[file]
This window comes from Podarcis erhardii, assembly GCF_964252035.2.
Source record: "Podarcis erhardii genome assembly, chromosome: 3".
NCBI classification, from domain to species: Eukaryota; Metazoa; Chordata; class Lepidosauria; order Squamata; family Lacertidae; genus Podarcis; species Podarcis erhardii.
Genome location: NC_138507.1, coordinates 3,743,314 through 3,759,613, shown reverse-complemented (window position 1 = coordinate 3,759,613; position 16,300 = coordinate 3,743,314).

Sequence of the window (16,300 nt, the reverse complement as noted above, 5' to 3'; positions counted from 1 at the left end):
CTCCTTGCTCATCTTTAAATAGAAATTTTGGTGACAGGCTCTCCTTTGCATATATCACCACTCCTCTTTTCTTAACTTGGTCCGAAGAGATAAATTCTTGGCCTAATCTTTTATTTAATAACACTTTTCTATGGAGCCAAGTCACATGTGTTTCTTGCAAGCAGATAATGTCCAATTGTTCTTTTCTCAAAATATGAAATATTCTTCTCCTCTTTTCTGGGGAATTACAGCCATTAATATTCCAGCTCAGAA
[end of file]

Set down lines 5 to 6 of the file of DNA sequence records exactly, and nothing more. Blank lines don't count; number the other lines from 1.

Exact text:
Sequence of the window (16,300 nt, the reverse complement as noted above, 5' to 3'; positions counted from 1 at the left end):
CTCCTTGCTCATCTTTAAATAGAAATTTTGGTGACAGGCTCTCCTTTGCATATATCACCACTCCTCTTTTCTTAACTTGGTCCGAAGAGATAAATTCTTGGCCTAATCTTTTATTTAATAACACTTTTCTATGGAGCCAAGTCACATGTGTTTCTTGCAAGCAGATAATGTCCAATTGTTCTTTTCTCAAAATATGAAATATTCTTCTCCTCTTTTCTGGGGAATTACAGCCATTAATATTCCAGCTCAGAA